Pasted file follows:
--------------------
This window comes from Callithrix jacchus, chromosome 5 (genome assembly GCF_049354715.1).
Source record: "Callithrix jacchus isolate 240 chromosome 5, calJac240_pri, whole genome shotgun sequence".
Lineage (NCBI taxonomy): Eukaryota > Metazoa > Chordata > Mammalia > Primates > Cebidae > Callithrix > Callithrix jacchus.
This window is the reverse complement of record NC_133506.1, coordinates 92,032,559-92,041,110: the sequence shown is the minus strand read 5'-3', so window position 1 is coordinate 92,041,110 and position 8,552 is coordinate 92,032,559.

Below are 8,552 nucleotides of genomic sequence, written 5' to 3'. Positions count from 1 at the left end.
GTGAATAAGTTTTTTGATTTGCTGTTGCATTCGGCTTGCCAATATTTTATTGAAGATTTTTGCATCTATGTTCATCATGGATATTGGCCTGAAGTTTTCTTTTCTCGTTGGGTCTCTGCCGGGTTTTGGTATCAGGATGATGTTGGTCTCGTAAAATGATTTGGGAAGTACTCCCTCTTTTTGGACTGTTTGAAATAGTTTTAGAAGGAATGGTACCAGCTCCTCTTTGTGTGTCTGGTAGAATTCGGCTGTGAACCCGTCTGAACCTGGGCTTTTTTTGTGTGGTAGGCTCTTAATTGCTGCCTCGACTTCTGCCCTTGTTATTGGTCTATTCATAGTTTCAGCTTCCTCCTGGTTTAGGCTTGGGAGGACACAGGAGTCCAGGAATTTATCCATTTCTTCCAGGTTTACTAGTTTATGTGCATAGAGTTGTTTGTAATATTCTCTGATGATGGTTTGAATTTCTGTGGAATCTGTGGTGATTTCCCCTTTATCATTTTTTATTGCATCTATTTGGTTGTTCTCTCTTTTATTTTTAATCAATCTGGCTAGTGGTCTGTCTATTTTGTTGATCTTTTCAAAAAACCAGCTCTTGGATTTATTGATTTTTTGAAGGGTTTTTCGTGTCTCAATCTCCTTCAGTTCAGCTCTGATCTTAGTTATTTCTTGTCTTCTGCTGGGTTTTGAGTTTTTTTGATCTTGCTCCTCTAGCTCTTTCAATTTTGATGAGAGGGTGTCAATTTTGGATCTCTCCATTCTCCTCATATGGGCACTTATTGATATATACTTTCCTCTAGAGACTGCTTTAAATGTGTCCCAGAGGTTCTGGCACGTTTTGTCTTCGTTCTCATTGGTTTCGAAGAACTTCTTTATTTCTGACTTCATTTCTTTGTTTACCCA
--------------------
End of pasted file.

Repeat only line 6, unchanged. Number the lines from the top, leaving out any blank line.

GTGAATAAGTTTTTTGATTTGCTGTTGCATTCGGCTTGCCAATATTTTATTGAAGATTTTTGCATCTATGTTCATCATGGATATTGGCCTGAAGTTTTCTTTTCTCGTTGGGTCTCTGCCGGGTTTTGGTATCAGGATGATGTTGGTCTCGTAAAATGATTTGGGAAGTACTCCCTCTTTTTGGACTGTTTGAAATAGTTTTAGAAGGAATGGTACCAGCTCCTCTTTGTGTGTCTGGTAGAATTCGGCTGTGAACCCGTCTGAACCTGGGCTTTTTTTGTGTGGTAGGCTCTTAATTGCTGCCTCGACTTCTGCCCTTGTTATTGGTCTATTCATAGTTTCAGCTTCCTCCTGGTTTAGGCTTGGGAGGACACAGGAGTCCAGGAATTTATCCATTTCTTCCAGGTTTACTAGTTTATGTGCATAGAGTTGTTTGTAATATTCTCTGATGATGGTTTGAATTTCTGTGGAATCTGTGGTGATTTCCCCTTTATCATTTTTTATTGCATCTATTTGGTTGTTCTCTCTTTTATTTTTAATCAATCTGGCTAGTGGTCTGTCTATTTTGTTGATCTTTTCAAAAAACCAGCTCTTGGATTTATTGATTTTTTGAAGGGTTTTTCGTGTCTCAATCTCCTTCAGTTCAGCTCTGATCTTAGTTATTTCTTGTCTTCTGCTGGGTTTTGAGTTTTTTTGATCTTGCTCCTCTAGCTCTTTCAATTTTGATGAGAGGGTGTCAATTTTGGATCTCTCCATTCTCCTCATATGGGCACTTATTGATATATACTTTCCTCTAGAGACTGCTTTAAATGTGTCCCAGAGGTTCTGGCACGTTTTGTCTTCGTTCTCATTGGTTTCGAAGAACTTCTTTATTTCTGACTTCATTTCTTTGTTTACCCA